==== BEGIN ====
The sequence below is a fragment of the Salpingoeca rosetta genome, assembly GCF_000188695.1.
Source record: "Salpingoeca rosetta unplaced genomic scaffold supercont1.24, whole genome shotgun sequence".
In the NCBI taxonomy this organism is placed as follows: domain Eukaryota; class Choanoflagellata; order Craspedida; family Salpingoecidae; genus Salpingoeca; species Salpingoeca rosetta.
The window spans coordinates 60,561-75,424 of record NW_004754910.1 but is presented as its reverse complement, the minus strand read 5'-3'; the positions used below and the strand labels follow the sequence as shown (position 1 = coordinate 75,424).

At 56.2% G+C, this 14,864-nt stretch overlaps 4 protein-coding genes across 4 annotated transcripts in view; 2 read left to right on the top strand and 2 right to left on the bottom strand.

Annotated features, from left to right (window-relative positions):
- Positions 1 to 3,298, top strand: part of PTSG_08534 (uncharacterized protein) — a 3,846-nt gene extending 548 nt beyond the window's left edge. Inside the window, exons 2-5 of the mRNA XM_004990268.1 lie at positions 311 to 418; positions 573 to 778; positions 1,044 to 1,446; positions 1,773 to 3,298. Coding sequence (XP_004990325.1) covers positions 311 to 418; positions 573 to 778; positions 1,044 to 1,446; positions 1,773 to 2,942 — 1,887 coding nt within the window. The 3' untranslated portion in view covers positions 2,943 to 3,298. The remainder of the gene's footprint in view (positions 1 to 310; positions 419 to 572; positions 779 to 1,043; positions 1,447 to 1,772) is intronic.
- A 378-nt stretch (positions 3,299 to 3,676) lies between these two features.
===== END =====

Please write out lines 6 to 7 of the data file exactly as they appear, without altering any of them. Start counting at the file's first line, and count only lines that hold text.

Annotated features, from left to right (window-relative positions):
- Positions 1 to 3,298, top strand: part of PTSG_08534 (uncharacterized protein) — a 3,846-nt gene extending 548 nt beyond the window's left edge. Inside the window, exons 2-5 of the mRNA XM_004990268.1 lie at positions 311 to 418; positions 573 to 778; positions 1,044 to 1,446; positions 1,773 to 3,298. Coding sequence (XP_004990325.1) covers positions 311 to 418; positions 573 to 778; positions 1,044 to 1,446; positions 1,773 to 2,942 — 1,887 coding nt within the window. The 3' untranslated portion in view covers positions 2,943 to 3,298. The remainder of the gene's footprint in view (positions 1 to 310; positions 419 to 572; positions 779 to 1,043; positions 1,447 to 1,772) is intronic.